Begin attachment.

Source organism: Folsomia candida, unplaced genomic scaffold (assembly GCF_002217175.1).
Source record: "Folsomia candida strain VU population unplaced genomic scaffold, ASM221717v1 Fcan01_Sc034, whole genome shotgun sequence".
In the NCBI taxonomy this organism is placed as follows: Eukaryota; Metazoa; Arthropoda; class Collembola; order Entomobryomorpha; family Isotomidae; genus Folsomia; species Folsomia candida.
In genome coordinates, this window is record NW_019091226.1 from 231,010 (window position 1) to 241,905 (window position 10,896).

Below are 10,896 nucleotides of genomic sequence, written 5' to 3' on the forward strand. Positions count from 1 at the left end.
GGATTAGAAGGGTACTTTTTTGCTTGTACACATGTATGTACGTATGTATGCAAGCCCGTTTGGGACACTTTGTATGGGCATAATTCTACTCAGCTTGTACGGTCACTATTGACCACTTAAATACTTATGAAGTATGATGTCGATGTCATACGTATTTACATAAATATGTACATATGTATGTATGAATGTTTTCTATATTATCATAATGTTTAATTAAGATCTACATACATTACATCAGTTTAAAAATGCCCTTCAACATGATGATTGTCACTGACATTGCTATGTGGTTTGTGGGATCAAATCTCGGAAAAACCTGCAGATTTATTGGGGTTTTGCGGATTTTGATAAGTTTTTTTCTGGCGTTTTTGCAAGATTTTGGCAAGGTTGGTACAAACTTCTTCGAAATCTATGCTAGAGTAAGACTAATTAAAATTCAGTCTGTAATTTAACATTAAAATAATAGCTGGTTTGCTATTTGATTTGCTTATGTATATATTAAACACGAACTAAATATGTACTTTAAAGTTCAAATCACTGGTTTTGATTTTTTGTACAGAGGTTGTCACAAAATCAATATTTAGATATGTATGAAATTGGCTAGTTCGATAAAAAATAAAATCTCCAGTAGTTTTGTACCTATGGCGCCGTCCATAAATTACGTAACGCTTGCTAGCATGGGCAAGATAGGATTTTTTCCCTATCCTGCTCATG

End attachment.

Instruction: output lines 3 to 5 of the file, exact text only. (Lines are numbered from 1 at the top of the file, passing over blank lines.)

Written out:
In the NCBI taxonomy this organism is placed as follows: Eukaryota; Metazoa; Arthropoda; class Collembola; order Entomobryomorpha; family Isotomidae; genus Folsomia; species Folsomia candida.
In genome coordinates, this window is record NW_019091226.1 from 231,010 (window position 1) to 241,905 (window position 10,896).

Below are 10,896 nucleotides of genomic sequence, written 5' to 3' on the forward strand. Positions count from 1 at the left end.